The monthly Index of consumer confidence is constructed from responses to four attitudinal questions posed to a random sample of Canadian households.

Document Highlights

  • Concerns over households’ future finances rose by 2.6 per cent this month. This increase in trepidation is likely due to higher inflation expectations over the next year and elevated fuel prices. The escalation suggests that consumers are worried that their purchasing power could erode further in the coming months.
  • Many households continue to feel inflation’s squeeze, with optimism over current finances dropping to 11.6 per cent. Meanwhile, those sharing a pessimistic view of their current finances increased to 32.5 percent, an increase of 3.4 percentage points from last month.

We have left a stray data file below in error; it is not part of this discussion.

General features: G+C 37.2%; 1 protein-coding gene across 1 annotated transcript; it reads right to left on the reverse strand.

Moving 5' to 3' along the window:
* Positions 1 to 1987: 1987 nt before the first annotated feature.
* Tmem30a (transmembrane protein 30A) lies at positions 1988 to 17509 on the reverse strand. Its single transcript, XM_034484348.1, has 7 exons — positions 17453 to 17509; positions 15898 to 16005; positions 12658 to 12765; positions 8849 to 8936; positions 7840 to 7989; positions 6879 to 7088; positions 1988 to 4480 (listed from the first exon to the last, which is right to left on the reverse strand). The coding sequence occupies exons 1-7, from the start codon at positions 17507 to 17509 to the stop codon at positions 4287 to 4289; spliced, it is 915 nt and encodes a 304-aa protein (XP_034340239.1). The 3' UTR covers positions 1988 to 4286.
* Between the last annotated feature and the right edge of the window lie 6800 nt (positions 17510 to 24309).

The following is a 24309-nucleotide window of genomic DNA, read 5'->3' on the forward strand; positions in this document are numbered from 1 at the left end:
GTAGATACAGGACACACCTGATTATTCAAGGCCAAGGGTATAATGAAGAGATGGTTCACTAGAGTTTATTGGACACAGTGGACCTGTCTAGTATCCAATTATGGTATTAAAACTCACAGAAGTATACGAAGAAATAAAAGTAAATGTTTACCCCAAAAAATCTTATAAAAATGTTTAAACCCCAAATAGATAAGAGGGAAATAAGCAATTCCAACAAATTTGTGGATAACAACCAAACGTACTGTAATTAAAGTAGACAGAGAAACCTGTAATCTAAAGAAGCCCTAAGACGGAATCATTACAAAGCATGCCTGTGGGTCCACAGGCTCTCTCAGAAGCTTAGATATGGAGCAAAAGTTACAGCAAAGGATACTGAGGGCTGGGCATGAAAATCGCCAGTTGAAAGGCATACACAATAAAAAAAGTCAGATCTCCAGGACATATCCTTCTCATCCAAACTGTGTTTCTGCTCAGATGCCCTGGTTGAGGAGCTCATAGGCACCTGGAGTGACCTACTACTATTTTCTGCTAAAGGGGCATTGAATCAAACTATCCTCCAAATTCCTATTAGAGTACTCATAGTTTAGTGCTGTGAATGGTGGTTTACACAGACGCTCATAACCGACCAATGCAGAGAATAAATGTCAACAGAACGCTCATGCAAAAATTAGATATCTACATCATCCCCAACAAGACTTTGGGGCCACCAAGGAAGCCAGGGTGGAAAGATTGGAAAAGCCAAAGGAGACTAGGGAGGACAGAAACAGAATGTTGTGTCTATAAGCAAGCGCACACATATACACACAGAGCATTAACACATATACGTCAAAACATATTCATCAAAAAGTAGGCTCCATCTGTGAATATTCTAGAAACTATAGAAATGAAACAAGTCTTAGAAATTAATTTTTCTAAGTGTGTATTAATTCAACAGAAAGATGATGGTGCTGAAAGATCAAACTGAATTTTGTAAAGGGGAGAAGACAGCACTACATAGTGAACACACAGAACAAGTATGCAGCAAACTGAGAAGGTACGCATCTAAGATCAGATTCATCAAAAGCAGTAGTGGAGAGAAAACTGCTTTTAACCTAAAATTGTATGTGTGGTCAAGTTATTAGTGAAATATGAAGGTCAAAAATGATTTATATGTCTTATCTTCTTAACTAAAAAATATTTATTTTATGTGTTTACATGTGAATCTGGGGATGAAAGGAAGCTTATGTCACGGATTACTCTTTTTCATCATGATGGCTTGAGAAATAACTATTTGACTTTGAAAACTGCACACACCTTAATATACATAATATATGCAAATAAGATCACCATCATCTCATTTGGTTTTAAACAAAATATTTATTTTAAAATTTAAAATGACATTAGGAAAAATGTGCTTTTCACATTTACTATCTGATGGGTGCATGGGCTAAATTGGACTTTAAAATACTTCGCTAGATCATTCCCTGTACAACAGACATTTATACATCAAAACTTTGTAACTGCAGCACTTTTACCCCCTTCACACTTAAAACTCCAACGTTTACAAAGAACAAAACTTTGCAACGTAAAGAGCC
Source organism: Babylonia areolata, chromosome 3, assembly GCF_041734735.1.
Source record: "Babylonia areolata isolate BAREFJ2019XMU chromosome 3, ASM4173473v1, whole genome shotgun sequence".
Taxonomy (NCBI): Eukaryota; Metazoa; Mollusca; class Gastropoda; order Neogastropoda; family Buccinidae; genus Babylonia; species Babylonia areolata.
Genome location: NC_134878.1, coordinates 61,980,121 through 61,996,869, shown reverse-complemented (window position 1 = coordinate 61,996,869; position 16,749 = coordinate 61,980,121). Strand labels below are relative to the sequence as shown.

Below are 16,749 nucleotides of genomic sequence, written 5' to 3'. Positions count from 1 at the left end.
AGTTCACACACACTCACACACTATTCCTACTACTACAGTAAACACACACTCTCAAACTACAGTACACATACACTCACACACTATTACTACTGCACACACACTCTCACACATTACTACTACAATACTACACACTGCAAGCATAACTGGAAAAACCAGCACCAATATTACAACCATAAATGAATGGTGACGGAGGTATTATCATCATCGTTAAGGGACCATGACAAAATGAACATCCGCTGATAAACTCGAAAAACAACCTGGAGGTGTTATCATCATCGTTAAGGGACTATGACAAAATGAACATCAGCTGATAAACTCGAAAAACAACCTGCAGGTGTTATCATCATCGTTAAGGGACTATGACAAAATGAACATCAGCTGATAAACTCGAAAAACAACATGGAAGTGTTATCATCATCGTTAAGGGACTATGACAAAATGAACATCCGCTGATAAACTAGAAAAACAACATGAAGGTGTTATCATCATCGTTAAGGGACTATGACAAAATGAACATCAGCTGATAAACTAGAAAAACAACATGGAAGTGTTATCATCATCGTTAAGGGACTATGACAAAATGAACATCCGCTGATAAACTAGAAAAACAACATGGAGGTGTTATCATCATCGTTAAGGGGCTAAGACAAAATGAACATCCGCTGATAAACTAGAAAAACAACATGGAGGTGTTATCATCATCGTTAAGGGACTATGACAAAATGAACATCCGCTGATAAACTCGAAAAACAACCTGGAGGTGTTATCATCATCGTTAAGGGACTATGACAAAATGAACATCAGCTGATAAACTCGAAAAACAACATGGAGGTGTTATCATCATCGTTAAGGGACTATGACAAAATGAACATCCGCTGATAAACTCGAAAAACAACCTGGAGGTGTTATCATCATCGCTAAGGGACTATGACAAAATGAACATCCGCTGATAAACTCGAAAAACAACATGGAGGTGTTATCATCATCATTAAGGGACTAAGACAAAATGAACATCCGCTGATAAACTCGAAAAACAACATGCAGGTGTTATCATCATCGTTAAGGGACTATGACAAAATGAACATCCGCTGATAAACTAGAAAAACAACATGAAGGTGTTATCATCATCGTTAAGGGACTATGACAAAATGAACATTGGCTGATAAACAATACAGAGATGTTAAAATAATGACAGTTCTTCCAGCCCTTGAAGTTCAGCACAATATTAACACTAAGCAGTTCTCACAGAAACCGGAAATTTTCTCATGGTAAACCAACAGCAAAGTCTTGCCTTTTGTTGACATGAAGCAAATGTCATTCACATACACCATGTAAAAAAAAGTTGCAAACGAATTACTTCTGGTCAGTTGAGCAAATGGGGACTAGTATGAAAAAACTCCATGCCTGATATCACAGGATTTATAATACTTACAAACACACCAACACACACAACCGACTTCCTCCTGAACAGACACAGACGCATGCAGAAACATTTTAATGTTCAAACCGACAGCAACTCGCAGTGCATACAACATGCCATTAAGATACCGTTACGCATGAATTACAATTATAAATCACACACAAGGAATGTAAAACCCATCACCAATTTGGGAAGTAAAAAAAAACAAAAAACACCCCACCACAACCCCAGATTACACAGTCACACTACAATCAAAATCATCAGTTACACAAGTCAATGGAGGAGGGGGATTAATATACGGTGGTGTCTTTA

• Canadians are less confident about job prospects. The share of confidence in job prospects decreased this month by 2.7 percentage points, with only 18.7 per cent of Canadians positive that more job opportunities will be available six months from now. This number is the lowest it has been in 16 months.
  • With increased interest rates and even higher interest rates on the horizon, only 12 per cent of survey respondents believed that now is a good time to purchase large-ticket items. This is a decrease of 2.8 percentage points from last month’s outlook. Furthermore, positive sentiments on major spending still have a long road to recovery when compared with the 2019 average of 31 per cent.

Source: Conference Board of Canada